Books

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This is a beautiful book about the emotional lives of animals. So often in cases of oppression a line is attempted to be drawn that justifies it. For African American slaves the fact that they couldn't blush (which they could of course) meant they felt no shame and were a lesser species, for South American natives a court case was held to determine whether they were human and therefore worthy of any compassion. With animals they attempt to deny, despite every external appearance to the contrary, that they feel pain. No evidence is produced to support this, rather it is a philosophical justification to absolve cruelty. To varying degrees animals lead emotional lives, rich and varied, and this book gives a mountain of evidence against those still trying to believe it isn't true to justify their contribution to animal suffering.

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If you read the review before this, you will realise it was written well before this one, because I have now finally gotten around to reading Animal Liberation. As fate would have it I was given two copies of the book in the same week, and not one to tempt fate I had little choice but to start reading. What an awe inspiring book this is, it contains the central ground for an ethical treatment of our fellow beings, and for this it is one of the great books. If Einstein, Da Vinci and so many other of our greatest minds were right that at some point in the future our treatment of animals will move from exploitation to compassion, history will undoubtably judge this book as a marking point in that progression. Before I read this I had already come across much of what it says, even to reading passages of it in the previous book, but I imagine if I had read this ten years ago it would have changed my life. I truly believe you are missing something of what it is to be a human involved in the world around them if you have not read this book. Humanity holds billions of animals, chained, locked, caged against their will, many of them in lives of torment, billions more are experimented on, slaughtered and tortured for our trivial whims. Purchasing the products of these industries, and your silence, are consent to that suffering. This is not consistent with the actions of someone who wishes to live an ethical life, read this book if that means anything to you.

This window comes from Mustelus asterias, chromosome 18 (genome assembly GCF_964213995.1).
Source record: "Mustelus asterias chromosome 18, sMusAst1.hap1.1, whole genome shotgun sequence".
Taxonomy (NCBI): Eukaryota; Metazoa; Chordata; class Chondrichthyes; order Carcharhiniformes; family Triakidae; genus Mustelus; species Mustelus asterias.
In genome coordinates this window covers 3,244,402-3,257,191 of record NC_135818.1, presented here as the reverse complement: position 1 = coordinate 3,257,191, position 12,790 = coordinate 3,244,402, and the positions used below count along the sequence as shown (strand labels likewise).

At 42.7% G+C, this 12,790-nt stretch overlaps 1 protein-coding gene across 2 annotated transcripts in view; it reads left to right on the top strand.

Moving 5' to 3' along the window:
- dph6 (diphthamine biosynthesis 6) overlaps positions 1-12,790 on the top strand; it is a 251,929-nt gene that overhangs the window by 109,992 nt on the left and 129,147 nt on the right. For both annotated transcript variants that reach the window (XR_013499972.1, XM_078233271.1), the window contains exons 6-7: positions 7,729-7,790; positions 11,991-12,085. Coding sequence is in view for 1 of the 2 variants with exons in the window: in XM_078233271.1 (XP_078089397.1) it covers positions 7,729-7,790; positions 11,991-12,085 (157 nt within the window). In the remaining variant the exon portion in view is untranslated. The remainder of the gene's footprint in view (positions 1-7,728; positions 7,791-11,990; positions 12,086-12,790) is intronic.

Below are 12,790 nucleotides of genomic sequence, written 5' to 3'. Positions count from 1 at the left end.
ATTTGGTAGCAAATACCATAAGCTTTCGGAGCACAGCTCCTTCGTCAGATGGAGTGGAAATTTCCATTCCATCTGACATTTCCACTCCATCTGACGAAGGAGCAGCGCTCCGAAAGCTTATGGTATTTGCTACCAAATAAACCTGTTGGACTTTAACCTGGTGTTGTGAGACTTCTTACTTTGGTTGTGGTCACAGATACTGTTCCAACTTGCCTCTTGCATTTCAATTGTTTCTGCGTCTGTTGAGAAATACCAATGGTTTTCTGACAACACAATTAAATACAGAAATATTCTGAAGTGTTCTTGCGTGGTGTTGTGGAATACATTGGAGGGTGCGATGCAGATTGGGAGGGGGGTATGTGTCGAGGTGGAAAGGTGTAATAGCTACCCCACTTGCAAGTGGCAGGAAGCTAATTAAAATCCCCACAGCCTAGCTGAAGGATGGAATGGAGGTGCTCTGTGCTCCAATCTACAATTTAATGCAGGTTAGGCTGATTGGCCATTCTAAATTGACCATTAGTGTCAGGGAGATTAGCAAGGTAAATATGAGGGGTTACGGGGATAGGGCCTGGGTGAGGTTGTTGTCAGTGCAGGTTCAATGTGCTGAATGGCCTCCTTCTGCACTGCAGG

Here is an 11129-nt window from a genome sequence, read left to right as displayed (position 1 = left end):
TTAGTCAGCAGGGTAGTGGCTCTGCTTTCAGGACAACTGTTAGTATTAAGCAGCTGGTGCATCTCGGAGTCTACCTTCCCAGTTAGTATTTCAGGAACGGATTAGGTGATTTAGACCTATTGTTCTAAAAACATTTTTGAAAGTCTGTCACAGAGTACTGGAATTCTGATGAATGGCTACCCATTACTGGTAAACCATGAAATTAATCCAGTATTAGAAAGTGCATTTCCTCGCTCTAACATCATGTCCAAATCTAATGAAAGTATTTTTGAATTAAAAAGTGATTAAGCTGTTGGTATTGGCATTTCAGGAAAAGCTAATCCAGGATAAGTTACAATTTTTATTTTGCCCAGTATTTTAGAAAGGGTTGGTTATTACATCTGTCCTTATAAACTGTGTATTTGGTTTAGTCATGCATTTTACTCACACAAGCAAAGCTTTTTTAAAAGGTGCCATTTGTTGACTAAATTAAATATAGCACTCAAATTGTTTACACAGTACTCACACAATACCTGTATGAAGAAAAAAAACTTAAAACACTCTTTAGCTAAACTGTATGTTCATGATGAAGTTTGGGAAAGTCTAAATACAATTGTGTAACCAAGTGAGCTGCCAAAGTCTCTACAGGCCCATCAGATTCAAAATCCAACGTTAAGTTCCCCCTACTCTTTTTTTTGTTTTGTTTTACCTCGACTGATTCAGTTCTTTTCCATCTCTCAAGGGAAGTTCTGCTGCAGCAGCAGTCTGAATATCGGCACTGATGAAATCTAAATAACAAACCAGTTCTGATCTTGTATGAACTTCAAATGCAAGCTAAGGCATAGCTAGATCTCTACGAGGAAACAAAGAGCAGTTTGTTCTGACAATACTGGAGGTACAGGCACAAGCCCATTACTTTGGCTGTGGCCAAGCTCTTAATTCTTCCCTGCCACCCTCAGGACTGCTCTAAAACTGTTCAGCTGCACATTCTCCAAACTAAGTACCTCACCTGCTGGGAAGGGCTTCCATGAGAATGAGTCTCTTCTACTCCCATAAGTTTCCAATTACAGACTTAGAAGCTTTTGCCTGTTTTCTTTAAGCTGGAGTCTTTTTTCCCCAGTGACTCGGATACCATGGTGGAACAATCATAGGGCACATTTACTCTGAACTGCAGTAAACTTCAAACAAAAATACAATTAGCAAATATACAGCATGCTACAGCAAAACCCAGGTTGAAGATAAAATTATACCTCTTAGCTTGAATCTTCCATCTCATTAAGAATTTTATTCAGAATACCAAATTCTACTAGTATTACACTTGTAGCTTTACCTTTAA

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The famous civil court case between the global might of the MacDonalds corporation, and two English vegetarians, is a lesson in how committed individuals can do great things. What started our with MacDonalds trying to quash public debate about their responsibility to society, turned into MacDonalds worst nightmare, an expose on their labour, animal welfare, environmental and advertising practises. With a team of high priced lawyers, flown in executives, and virtually unlimited resources they managed only the barest of victories, losing substantially on three points (animal welfare, workers rights, and advertising to children). They discovered, as many more corporations no doubt will discover, that the ideological framework they absolve their consciences with, is based more on self interest than truth. What they perhaps failed to learn was that the 'radical' opposition to their sort of corporate culture, has something worthy to teach them about themselves, something beyond profits. Great book, great read, inspiring, thoughtful, even handed (the author is no hippy radical) and a lesson in the power of individuals, which many of us need.